Let’s face it, you could probably present this astonishing footage any way you like and it’d be great. Truly mesmerising, life-affirming performances from gifted musicians, thriving on Harlem’s energy. Questlove does a decent job of presenting it, even if it does get a little talking heads-y. You don’t actually hear from the first-time director until pretty much the final shot of the film, maybe some more of that interaction might’ve helped. Either way, the music is the star and if you’re anywhere where live music still seems far away or unsafe, go seek this out.
There isn't a single second of a football match shown in The Pass, but there is a pain running through it that is completely tied to the game. One without a single out Premier League player, and one that treated its gay footballers, like Justin Fashanu, appallingly.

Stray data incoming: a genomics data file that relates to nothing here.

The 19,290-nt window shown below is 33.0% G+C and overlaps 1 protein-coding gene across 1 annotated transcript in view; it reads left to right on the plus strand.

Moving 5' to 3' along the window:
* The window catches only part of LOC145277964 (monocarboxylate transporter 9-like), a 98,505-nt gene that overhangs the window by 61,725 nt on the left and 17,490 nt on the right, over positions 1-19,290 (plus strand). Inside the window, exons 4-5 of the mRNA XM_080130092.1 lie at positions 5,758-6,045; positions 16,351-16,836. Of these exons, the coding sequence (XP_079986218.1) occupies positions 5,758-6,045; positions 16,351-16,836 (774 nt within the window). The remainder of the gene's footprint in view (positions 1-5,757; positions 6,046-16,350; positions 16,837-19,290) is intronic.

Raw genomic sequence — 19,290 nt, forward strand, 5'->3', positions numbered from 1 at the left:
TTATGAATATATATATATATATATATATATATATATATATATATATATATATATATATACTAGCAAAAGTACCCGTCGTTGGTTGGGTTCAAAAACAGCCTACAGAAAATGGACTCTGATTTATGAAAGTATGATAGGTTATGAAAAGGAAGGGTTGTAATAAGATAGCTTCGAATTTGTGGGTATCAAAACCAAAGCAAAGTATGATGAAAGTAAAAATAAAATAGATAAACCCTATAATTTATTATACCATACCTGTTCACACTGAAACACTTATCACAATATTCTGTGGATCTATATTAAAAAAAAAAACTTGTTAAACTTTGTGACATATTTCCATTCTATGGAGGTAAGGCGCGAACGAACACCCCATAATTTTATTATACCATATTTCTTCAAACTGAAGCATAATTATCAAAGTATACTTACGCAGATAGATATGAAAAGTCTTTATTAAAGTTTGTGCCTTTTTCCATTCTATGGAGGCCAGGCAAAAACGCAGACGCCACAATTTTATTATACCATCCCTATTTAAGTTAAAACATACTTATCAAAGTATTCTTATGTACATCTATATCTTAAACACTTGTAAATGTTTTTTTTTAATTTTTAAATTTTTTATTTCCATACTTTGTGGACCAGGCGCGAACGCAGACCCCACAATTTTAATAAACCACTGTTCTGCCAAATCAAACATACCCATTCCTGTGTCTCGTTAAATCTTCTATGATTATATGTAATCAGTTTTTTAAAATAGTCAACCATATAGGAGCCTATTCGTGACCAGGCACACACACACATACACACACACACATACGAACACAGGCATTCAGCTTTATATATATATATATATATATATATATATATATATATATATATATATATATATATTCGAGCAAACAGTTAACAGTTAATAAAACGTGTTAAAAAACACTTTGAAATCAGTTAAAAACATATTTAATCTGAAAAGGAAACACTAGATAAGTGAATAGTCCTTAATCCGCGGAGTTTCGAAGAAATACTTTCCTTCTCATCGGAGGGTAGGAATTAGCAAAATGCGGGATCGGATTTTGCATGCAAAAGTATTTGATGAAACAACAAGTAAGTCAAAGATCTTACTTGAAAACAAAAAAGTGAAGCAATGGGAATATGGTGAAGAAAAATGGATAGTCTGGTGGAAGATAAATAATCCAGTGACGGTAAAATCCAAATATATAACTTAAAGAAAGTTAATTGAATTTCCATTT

The Pass is three scenes in three hotel rooms that spans one decade, following two footballer in the aftermath of a shared moment at a young age at an away game in Bucharest.…
One of those ‘unflinching’ look at life into your 30s that should probably have flinched somewhere, because pretty much everyone is so insufferable that I ended up not particularly caring what happens to any of them. Life lessons are set up but never really explored - the party lifestyle of both of them is simulataneously celebrated and exposed as hollow. Money problems are mentioned throughout but never felt (one of them owns a house, come on). Holliday Grainger’s character gets…